Portugal tourism squeezed over new virus containment measures

 In News

Portugal’s Easter tourism period looks set to grind to a halt in an anticipated national state of emergency which could be announced by the Portuguese President Marcelo Rebelo de Sousa on Wednesday.

It was announced over the weekend that Portugal would restrict the movement of tourists and leisure activities on the border with Spain for at least a month following a number of consultations with the Spanish government.
However, the transport of goods will remain uninterrupted for the time being. The measure to control the movement of tourists at this time of the year, said prime minister António Costa “is particularly important taking into account that, as we know, there is traditionally a high influx of Spanish tourists in Portugal at Easter.”
“These measures will be agreed tomorrow (Monday) so as to ensure that our land border will continue to allow a good degree of operations between the two countries while ensuring the safety and security so vital at the moment.”
The situation regarding national airports was less clear on Monday, although low-cost airline easyJet which flies to Lisbon, Porto and Faro airports warned that the majority of its fleet could be grounded while the holiday company Tui cancelled nearly all holidays.
easyJet said it would continue to operate rescue flights from Spain for short periods “where we can” to repatriate passengers; however it would be also cutting operations further.
“These actions will continue on a rolling basis for the foreseeable future and could result in the grounding of the majority of the easyJet fleet,” the airline said in a statement.
The airline Ryanair announced on Sunday that it too would be “dramatically reducing” flights from and to Spain, including the Canary and Balearic Islands between Monday and Thursday to slow the spread of the virus.
The editor of the Algarve Resident newspaper, Inês Lopes told Essential Business on Monday that many restaurants and shops had closed and normally bustling tourist areas, including beaches, were much quieter than usual in the holiday region.
The Portuguese Government estimates that Portugal’s economy could lose up to €4Bn a month while the crisis lasts.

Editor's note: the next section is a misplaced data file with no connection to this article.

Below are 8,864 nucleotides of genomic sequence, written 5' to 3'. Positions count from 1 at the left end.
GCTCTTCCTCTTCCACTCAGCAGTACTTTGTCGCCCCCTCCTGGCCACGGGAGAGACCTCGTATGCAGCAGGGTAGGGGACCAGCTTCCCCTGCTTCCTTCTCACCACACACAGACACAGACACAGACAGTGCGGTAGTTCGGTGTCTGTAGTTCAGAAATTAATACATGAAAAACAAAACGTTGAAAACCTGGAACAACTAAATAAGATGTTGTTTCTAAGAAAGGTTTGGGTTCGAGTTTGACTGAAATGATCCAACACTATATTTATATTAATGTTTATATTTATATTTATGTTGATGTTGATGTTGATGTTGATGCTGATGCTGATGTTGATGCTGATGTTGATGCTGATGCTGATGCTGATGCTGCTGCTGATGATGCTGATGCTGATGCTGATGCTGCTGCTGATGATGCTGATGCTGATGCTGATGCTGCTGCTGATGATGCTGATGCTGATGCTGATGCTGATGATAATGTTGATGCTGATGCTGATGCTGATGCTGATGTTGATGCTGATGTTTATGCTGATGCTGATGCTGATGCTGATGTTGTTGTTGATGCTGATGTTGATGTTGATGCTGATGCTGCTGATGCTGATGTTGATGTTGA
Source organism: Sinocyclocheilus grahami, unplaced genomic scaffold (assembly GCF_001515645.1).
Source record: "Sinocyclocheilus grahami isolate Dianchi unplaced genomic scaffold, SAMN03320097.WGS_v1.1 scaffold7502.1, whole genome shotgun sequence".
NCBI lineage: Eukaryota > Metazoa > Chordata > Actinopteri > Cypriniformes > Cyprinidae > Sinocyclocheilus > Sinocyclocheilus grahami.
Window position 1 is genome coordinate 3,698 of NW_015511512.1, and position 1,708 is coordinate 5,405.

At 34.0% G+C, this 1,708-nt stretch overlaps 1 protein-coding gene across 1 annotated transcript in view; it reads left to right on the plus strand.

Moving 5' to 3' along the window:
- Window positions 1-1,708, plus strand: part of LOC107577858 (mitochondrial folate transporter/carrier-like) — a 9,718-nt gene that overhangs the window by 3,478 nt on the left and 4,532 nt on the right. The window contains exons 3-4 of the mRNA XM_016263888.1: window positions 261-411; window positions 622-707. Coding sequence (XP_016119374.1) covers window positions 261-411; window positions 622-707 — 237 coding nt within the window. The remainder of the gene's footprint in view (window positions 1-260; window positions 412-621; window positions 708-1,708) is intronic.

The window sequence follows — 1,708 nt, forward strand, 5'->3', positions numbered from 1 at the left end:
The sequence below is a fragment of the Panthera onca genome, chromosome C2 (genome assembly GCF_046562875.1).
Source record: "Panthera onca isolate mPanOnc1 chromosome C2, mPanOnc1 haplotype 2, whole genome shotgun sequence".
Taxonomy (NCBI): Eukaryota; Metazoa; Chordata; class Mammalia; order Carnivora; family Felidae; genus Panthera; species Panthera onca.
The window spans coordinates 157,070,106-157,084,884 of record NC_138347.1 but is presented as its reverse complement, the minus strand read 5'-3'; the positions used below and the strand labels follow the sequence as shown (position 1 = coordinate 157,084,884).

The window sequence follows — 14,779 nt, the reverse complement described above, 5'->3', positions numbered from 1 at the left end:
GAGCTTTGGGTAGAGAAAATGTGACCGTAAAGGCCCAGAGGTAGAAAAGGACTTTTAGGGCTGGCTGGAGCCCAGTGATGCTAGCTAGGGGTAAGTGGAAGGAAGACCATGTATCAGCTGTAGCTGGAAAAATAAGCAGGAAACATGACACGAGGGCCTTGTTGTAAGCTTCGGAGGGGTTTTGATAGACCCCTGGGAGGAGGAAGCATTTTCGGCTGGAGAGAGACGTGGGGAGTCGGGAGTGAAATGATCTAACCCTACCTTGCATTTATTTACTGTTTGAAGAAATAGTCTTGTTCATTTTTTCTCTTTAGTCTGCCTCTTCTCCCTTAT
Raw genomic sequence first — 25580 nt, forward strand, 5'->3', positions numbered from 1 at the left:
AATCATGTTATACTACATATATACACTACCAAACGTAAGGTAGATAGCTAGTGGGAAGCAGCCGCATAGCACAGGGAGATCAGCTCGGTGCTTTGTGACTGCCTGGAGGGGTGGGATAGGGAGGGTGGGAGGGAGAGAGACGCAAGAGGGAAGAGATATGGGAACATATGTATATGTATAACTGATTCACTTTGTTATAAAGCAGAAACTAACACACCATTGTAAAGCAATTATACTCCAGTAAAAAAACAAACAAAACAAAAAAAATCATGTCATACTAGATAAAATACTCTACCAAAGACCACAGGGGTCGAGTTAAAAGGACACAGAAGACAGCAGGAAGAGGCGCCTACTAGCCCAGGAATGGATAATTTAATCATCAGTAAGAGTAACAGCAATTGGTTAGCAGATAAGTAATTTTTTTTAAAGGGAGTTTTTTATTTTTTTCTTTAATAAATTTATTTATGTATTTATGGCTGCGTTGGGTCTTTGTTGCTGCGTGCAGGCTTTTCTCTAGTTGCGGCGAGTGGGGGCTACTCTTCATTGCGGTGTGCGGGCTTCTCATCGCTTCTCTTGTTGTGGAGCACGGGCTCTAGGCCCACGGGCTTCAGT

Beaches around Greater Lisbon, including those in the municipality of Cascais, were closed to both nationals and international tourists in a bid to “counter large concentrations of people” and thereby “minimise the spread of the New Coronavirus.”
The measure was put in place by the Port of Cascais Authority, whose commandant Rui Terra said that the objective was not to “totally ban people from going for a walk on or by beaches, but rather to stop groups of more than five people, thereby reducing the risk of spreading the virus.”
According to daily newspaper Diário de Notícias, hundreds of passengers crowded public concourses at Lisbon’s Humberto Delgado international airport as passengers and the public largely ignored Government advice and rules to prevent the spread of the virus leading to the probability that the PSP police and airport authorities will restrict and constrain movement at Portugal’s airports in anticipation of a very likely shutdown of airports by the Government and President of the Republic on Wednesday.
The Government had already banned tourists from disembarking from passenger cruise liners last week, with the exception of Portuguese nationals returning from holidays. That decision was taken by the Portuguese Council of Ministers on Wednesday.
Lisbon’s tourist board Turismo de Lisboa ordered the closure of tourist offices in the city as well as other amenities, attractions and facilities which fall under its jurisdiction. This includes the Carlos Lopes Pavilion in the city’s Edward VII Park, the Patio de Galé, Lisbon Story Centre, Rua Augusto Arch viewing point and Pilar 7 Experience.
Trade fairs, congresses, seminars, events and workshops have already been cancelled up and down the country, including the annual Portugal Travel and Tourism Fair BTL which has been postponed at least until the end of May.
Lisbon and Porto’s shopping centres too were preparing to roll out access restrictions after store employees at major shopping centres Vasco da Gama and Colombo in Lisbon held extremely vocal protests to the decision by shopping centre management companies to keep shopping centres open despite the risk of contagion from shoppers to staff.
The Portuguese Association of Shopping Centres (APCC) guaranteed in a statement that the businesses it represents are prepared to “comply” with Government access restrictions that came into force on Monday (today).
According to Ordinance Nº 71/2020 there is currently a maximum occupancy limit of four people for every 100m2 of area intended for the public.
The President of the APCC, António Sampaio de Matos, said that members should be “prepared to comply with the new rules” and that it had been “following the developments since the epidemic outbreak with concern and understands the apprehension of the various storeowners and their staff, as well as the requests expressed for the closure of the shopping centres.”